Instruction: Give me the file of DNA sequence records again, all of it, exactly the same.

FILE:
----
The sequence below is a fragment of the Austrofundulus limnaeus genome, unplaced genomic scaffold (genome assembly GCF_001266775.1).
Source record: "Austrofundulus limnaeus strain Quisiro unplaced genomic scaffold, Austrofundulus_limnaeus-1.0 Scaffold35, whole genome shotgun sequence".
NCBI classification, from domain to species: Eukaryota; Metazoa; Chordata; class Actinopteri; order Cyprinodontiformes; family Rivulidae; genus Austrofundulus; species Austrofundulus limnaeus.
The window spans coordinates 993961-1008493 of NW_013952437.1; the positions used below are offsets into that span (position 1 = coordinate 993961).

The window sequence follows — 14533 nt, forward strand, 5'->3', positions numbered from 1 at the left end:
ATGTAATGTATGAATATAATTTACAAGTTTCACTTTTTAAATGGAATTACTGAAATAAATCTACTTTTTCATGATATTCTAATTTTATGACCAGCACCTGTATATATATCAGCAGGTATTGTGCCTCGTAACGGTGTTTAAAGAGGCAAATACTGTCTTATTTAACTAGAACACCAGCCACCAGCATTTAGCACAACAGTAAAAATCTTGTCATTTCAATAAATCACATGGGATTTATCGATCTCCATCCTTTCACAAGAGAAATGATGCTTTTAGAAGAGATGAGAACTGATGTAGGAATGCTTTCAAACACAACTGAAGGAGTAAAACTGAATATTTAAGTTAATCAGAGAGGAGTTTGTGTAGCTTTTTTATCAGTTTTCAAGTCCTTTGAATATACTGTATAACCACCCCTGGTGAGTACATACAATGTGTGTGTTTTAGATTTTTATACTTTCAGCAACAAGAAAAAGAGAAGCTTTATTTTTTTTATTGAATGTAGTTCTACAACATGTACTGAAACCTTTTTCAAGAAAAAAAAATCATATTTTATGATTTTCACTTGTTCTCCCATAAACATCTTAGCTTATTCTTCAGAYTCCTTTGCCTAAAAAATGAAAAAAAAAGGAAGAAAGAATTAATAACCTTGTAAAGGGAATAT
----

The sequence below is a fragment of the Austrofundulus limnaeus genome, unplaced genomic scaffold (genome assembly GCF_001266775.1).
Source record: "Austrofundulus limnaeus strain Quisiro unplaced genomic scaffold, Austrofundulus_limnaeus-1.0 Scaffold35, whole genome shotgun sequence".
NCBI classification, from domain to species: Eukaryota; Metazoa; Chordata; class Actinopteri; order Cyprinodontiformes; family Rivulidae; genus Austrofundulus; species Austrofundulus limnaeus.
The window spans coordinates 993961-1008493 of NW_013952437.1; the positions used below are offsets into that span (position 1 = coordinate 993961).

The window sequence follows — 14533 nt, forward strand, 5'->3', positions numbered from 1 at the left end:
ATGTAATGTATGAATATAATTTACAAGTTTCACTTTTTAAATGGAATTACTGAAATAAATCTACTTTTTCATGATATTCTAATTTTATGACCAGCACCTGTATATATATCAGCAGGTATTGTGCCTCGTAACGGTGTTTAAAGAGGCAAATACTGTCTTATTTAACTAGAACACCAGCCACCAGCATTTAGCACAACAGTAAAAATCTTGTCATTTCAATAAATCACATGGGATTTATCGATCTCCATCCTTTCACAAGAGAAATGATGCTTTTAGAAGAGATGAGAACTGATGTAGGAATGCTTTCAAACACAACTGAAGGAGTAAAACTGAATATTTAAGTTAATCAGAGAGGAGTTTGTGTAGCTTTTTTATCAGTTTTCAAGTCCTTTGAATATACTGTATAACCACCCCTGGTGAGTACATACAATGTGTGTGTTTTAGATTTTTATACTTTCAGCAACAAGAAAAAGAGAAGCTTTATTTTTTTTATTGAATGTAGTTCTACAACATGTACTGAAACCTTTTTCAAGAAAAAAAAATCATATTTTATGATTTTCACTTGTTCTCCCATAAACATCTTAGCTTATTCTTCAGAYTCCTTTGCCTAAAAAATGAAAAAAAAAGGAAGAAAGAATTAATAACCTTGTAAAGGGAATAT